Ivan Dikić research is dedicated to deciphering the molecular mechanisms of cellular signaling pathways, which have a high relevance to human diseases such as cancer, neurodegenerative disorders and inflammation. Research in the Dikic group is centered around the two major cellular quality control pathways: the ubiquitin system and autophagy. As such they provide protection against rapid aging and various human diseases and are involved in almost all cellular signaling processes. He and his team in Frankfurt try to understand how the ubiquitin labeling is specifically recognized by the respective interaction partners. Further the team was able to discover and characterize new ubiquitin-binding regions in protein molecules. In structural and functional studies they investigated the importance of these protein areas for the regulation of autophagy, DNA repair, inflammatory reactions, cancers, infections, receptor endocytosis and protein degradation. More recently, his group is tracking a novel ubiquitin signal, the so-called "linear ubiquitination," and tries to understand the mechanisms by which this label regulates cellular signal cascades that govern the life or death of a cell.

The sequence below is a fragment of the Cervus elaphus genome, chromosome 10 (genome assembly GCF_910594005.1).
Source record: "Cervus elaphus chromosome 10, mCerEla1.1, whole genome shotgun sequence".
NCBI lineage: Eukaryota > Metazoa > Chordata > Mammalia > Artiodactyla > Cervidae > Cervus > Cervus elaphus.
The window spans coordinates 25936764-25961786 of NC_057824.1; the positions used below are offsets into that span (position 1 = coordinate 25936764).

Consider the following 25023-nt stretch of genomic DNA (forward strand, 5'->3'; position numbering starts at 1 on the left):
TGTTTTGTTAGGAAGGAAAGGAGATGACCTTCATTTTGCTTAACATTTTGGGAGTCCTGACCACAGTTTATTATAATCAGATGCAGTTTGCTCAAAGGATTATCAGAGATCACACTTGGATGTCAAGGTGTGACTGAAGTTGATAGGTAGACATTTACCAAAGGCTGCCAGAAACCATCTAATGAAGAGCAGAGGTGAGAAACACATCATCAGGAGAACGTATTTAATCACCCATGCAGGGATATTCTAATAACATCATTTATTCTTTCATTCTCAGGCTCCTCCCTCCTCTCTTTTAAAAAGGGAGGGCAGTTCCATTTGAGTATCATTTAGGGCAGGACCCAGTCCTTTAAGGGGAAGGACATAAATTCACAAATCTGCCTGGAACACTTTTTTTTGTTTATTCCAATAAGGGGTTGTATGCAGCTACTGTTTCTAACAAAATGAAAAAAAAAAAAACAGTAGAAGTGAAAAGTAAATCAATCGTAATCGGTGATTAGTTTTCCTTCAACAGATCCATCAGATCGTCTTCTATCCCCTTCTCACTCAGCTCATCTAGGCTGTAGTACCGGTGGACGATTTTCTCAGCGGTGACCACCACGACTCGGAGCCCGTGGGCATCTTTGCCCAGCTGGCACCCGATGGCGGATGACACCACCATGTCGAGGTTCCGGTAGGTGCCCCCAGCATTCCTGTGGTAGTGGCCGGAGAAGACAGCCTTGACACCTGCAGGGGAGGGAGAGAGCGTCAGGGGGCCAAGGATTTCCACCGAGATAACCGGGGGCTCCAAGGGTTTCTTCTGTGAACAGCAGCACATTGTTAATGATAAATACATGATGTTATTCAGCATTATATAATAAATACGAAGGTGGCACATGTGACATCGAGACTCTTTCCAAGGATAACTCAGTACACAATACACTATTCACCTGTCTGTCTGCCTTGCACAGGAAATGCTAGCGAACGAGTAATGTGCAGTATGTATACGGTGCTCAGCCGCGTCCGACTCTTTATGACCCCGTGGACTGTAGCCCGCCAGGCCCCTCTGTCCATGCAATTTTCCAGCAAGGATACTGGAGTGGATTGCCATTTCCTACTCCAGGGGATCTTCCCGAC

Ivan Dikić studied human medicine and obtained his medical doctor in Zagreb (Croatia). In 1992, he obtained his PhD in Molecular Biology in the lab of Joseph Schlessinger New York (USA). He moved back to Europe in 1997 to start his own group at the Ludwig Institute for Cancer Research in Uppsala (Sweden). Since 2002, he is a full professor for biochemistry at Goethe University and also leading the Buchmann Institute of Molecular Life Sciences since 2009.
source: lab page